One of the many troubles Milwaukee’s offense is having and how it could possibly be fixed

If you’re a Bucks fan, it stands to reason that you’re also a Brewers fan.  After all, Milwaukee’s pro basketball team ranks a distant third behind its pro baseball team and that pro football team a ways to the north.  If you’re a Brewers fan, you probably remember Bill Hall, probably not fondly though.

That’s not entirely his fault though.  It’s largely his fault, but he can’t take all the blame.  Think back a ways, remember the good times with Bill Hall.  He was once an effective utility man for the Brewers. In 2005 and 2006, he alternated between third base, shortstop, second base and then eventually centerfield, never truly mastering any of them, but playing competently enough that he earned at bats practically every day.  Having someone who could fill in and play a number of different positions is always a nice luxury to have, especially for a smaller market team like the Brewers.

Hall did his best playing all those positions, but ultimately wanted to settle on one spot and the Brewers appeared to desire likewise.  Both parties worked towards Hall becoming the new Brewers centerfielder and then when that didn’t work, the new third baseman and then when that didn’t work, the newest Brewer on a different team.  That didn’t work so well for Hall, but fit the Brewers like a glove.  It was a sad story.  Perhaps had Hall just succumbed to the life of a utility man, things could have been salvaged for him, though his inability to produce offensively may have caught up to him regardless of where his was playing.

Ultimately, everyone has to be able to produce something offensively in baseball and the story isn’t all that different in basketball.  For all the great defense some players play, they have to have a niche on offense.  Some never find that niche and are banished to the ends of benches or losing teams.

No one wants to see Luc Richard Mbah a Moute banished.  He is just better suited for the utility role, just like Bill Hall before him.  Off the bench, Mbah a Moute can come in and defend multiple positions for a few possessions, even if he has to play out of position on offense.  That doesn’t kill Milwaukee’s offense, because it’s a fairly limited dosage.  But when he’s forced to be the corner release as a small forward in Milwaukee’s offensive sets, for more than 20 minutes a night as he has been lately, it’s nothing but trouble for the Bucks.  He’s clearly a guy who needs to be around the hoop on offense.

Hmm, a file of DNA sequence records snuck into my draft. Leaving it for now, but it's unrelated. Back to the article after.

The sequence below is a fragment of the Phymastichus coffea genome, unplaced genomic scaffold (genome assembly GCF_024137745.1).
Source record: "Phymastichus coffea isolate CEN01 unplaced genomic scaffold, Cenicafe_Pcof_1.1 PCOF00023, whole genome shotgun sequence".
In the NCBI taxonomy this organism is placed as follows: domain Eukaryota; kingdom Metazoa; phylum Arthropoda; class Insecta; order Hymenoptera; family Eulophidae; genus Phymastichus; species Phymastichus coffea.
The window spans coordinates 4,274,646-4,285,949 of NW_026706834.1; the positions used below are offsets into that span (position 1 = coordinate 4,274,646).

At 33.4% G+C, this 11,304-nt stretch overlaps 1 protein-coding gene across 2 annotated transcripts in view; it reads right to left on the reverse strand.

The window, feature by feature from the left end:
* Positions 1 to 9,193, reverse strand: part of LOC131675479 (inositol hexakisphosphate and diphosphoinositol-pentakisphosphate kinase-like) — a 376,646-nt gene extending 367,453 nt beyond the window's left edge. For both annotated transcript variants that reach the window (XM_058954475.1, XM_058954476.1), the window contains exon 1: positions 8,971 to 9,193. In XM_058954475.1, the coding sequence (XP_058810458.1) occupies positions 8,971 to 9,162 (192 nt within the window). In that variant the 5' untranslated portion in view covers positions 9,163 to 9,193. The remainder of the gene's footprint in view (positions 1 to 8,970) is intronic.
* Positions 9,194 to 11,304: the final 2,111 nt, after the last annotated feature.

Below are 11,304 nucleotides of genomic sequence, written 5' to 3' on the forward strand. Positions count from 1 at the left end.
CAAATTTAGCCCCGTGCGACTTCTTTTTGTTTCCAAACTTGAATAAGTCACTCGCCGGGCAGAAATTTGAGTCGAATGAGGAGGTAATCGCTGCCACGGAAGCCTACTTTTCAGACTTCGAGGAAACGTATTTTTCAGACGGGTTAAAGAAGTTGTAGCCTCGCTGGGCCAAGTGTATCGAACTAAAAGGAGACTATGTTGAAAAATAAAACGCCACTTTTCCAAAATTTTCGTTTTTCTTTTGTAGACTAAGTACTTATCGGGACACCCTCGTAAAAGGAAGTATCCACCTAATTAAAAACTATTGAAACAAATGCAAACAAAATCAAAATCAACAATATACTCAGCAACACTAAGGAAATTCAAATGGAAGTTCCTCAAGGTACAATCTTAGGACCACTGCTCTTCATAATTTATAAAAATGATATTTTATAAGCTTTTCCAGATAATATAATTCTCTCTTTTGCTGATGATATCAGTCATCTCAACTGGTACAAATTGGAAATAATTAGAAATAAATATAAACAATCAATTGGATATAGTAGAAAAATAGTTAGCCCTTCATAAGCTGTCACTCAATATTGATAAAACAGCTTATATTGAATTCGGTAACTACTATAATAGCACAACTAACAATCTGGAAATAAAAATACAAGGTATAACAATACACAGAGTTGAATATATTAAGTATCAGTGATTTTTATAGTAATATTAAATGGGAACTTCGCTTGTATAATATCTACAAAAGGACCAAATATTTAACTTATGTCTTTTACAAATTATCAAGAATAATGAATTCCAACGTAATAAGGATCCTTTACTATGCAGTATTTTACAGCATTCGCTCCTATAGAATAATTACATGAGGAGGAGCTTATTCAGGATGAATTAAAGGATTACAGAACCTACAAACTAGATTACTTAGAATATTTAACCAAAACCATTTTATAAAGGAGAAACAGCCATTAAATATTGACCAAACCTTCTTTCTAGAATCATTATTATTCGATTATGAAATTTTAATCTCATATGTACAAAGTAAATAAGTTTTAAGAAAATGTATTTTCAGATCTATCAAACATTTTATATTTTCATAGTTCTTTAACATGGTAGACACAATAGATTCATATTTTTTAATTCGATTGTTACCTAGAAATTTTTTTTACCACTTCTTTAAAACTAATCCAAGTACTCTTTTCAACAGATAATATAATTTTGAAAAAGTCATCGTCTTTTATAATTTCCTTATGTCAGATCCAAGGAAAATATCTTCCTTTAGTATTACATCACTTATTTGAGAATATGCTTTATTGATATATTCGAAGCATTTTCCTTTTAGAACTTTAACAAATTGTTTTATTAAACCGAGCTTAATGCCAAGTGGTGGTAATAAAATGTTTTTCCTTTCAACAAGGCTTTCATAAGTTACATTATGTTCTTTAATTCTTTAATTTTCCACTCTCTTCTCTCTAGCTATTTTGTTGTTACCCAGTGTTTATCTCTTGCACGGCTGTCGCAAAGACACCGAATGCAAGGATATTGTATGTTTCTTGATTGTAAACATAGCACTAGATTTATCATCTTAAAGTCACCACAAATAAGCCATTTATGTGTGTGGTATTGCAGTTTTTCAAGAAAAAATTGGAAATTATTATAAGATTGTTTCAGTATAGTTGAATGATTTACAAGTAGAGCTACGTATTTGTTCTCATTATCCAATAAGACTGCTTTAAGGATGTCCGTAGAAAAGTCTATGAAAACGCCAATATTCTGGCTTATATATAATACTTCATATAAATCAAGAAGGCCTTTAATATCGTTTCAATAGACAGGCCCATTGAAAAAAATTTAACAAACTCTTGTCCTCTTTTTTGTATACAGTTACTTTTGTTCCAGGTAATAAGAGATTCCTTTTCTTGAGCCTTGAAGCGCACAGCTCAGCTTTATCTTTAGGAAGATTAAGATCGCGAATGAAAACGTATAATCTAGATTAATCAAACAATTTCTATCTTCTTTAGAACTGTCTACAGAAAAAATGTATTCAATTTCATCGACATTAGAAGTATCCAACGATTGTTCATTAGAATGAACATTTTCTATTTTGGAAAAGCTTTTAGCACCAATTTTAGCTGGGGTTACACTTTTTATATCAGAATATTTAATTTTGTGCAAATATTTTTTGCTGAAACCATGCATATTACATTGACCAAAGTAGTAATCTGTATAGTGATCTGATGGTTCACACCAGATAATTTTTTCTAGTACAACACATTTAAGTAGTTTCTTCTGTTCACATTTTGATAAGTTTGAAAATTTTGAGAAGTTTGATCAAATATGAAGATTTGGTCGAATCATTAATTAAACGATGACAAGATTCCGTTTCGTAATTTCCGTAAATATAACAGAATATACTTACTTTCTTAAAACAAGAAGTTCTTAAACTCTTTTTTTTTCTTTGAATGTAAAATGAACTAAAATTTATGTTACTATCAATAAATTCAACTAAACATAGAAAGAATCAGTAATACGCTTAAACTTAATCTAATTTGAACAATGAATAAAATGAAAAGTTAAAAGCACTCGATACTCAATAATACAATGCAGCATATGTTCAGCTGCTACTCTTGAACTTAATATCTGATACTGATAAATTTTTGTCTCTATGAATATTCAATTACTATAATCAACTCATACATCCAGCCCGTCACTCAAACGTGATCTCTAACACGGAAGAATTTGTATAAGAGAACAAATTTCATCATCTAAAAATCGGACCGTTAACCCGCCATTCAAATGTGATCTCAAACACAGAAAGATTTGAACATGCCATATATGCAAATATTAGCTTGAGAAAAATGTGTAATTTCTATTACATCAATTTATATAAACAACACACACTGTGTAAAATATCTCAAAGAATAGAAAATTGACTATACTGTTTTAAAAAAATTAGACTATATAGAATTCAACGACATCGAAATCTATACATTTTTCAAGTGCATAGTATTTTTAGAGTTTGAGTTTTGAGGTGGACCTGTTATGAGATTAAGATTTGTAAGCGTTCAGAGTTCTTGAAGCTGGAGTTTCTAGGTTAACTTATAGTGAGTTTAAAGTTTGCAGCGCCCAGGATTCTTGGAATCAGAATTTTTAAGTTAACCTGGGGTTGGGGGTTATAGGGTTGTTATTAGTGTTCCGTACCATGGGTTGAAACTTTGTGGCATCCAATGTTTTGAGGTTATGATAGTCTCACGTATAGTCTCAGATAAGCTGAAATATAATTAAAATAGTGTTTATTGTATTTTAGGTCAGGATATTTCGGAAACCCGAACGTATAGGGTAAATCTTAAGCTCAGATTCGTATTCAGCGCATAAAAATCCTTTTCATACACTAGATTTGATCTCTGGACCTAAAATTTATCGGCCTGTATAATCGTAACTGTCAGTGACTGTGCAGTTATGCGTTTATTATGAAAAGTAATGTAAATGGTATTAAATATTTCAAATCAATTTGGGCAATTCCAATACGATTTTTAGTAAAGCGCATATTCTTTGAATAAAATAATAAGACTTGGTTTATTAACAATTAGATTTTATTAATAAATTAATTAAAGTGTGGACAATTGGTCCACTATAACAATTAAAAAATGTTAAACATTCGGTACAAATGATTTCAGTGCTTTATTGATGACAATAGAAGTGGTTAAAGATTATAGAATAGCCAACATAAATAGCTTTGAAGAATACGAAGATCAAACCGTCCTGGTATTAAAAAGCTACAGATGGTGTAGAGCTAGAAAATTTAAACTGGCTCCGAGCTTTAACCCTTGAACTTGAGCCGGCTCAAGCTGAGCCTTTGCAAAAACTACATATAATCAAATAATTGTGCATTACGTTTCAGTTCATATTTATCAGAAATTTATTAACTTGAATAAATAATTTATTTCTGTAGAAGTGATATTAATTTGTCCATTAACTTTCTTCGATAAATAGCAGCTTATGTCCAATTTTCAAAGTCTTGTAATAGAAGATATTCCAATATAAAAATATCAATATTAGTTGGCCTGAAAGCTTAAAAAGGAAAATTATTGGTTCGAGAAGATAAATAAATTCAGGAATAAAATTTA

Mbah a Moute has his niche: he can score at the rim.  No, he isn’t posting up and dropping in eight foot hook shots or driving for rim rattling dunks, but he can come out of a pile of bodies with the ball and dunk or lay shots in off the glass.  Mbah a Moute struggled earlier this year finishing around the rim, but he’s come around and is now back up over 50% at the rim (51.5% to be exact).  He’s incredibly limited every where else on the court, but Mbah a Moute can clean up a mess as well as any other Bucks player.

What he can’t do though, is effectively play small forward on the offensive end.  And that’s playing no small part in the Bucks monumental offensive struggles right now.  I’m not heaping this whole stinking pile of offensive suck on Mbah a Moute, that’s not fair, but his increased playing time with Carlos Delfino out of the lineup has turned the negative of Delfino’s absence into a significant double negative.  It’s bad that Delfino’s gone and worse that the Bucks have replaced him with a player not fit for small forward play.  Let’s take a look at a set the Bucks run over and over throughout games.